Lomandra, also known as mat rushes, are a range of tough clumping plants grown for their evergreen, grass-like foliage. There are about 50 species which are all native and can be found growing right across Australia. Lomandra are very versatile and look fabulous mass planted, as a low informal border, as individual accents in a mixed planting or even in pots. They are ideal for preventing erosion on embankments as they have a shallow, fibrous root system and are also a useful habitat plant to attract butterflies, lizards or frogs to your garden. What an awesome plant hey?
Grown primarily for their foliage lomandra do produce spikes of small cream to mustard-yellow flowers clustered along stems. These appear from spring through to summer and are often hidden within the foliage. On some plants they are more prominent and are especially beautiful when contrasting with the grey foliage varieties. Many lomandra flowers are deliciously scented but take care when trying to get a whiff as they’re quite spiky!
How To Grow Lomandra
Lomandras grow in full sun to part shade and most varieties are tolerant of most soil types. All will handle light to moderate frosts. With so many different lomandra available we’ve created a brief list of the more popular species and their main cultivars.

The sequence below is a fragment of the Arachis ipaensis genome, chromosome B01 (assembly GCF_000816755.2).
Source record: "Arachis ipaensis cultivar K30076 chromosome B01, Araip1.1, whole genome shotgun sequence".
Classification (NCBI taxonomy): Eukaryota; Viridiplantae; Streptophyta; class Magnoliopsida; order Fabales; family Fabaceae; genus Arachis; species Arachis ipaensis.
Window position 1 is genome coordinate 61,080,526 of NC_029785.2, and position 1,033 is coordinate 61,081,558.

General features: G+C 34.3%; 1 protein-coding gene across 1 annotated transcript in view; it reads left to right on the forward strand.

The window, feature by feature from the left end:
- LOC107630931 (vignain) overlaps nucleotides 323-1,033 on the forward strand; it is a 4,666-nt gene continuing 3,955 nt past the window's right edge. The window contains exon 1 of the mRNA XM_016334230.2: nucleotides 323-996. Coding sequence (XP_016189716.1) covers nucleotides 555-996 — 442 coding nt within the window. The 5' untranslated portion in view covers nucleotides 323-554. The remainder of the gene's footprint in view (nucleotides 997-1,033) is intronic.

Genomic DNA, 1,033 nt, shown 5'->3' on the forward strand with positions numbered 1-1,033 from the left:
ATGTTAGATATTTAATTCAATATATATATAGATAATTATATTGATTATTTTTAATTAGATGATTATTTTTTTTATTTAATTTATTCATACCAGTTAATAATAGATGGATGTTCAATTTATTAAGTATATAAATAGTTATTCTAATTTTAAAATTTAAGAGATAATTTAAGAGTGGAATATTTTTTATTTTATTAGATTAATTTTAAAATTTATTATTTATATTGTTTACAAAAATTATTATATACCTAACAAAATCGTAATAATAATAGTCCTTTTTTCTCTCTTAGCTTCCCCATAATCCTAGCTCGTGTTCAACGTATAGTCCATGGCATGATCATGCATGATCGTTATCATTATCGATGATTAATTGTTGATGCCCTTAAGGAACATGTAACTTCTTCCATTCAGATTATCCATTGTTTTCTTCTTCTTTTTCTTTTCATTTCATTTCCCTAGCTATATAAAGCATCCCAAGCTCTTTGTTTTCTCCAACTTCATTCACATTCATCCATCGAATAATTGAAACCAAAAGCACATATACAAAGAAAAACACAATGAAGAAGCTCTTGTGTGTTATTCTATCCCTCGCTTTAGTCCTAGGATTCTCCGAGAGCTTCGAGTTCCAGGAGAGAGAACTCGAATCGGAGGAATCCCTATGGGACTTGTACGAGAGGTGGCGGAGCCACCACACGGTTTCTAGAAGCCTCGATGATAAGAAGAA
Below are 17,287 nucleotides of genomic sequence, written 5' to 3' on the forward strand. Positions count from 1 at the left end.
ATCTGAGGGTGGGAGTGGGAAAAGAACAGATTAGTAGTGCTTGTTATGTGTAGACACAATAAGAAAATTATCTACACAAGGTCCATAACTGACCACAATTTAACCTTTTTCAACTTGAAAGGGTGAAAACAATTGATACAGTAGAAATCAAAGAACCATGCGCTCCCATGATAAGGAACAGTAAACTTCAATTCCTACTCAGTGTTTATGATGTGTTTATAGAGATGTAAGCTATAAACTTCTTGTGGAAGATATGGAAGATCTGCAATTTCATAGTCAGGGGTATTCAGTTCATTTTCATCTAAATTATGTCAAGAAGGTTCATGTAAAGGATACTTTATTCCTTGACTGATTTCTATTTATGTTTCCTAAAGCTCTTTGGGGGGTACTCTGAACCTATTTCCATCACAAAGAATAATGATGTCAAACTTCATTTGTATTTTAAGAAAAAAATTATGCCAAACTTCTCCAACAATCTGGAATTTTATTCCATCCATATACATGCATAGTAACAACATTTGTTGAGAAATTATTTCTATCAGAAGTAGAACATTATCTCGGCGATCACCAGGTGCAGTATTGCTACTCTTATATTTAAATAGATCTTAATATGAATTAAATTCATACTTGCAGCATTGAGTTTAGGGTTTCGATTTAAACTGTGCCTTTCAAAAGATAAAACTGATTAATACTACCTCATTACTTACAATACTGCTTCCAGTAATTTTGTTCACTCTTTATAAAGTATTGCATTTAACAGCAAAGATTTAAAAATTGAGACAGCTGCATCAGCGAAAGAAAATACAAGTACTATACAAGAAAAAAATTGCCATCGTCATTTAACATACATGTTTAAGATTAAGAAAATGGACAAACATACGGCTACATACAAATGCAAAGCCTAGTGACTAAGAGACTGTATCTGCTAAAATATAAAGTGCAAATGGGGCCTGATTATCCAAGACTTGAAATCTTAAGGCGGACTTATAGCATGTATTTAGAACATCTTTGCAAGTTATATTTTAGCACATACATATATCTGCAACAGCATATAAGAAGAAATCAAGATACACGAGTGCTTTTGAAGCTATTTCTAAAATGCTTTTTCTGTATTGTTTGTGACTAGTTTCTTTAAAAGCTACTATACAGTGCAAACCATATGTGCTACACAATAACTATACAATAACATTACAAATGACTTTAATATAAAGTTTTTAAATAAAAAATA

Lomandra hystrix grows in full sun to full shade. It tolerates intermittent water-logging, making these plants suitable for boggy areas and around (not in) ponds and watercourses. They are also extremely drought tolerant. Cultivars include:
- ‘Katie Belles’ – One of the most spectacular lomandras due to its masses of sweetly perfumed flowers and long arching leaves. Grows to 1.8m tall and 1.5m wide.
- ‘Tropic Belle’ – A more compact form growing to about 1m tall and wide. Although flower spikes sit within the foliage, they’re highly ornamental.
- ‘Lucky Stripe’ – Variegated foliage growing about 1m tall and wide.
Lomandra longifolia is the most widespread species and many local variants are cultivated. If possible seek these out as they’ll be particularly suitable for growing within your area. L. longifolia will also handle intermittent water-logging and conversely is drought tolerant. Cultivars include: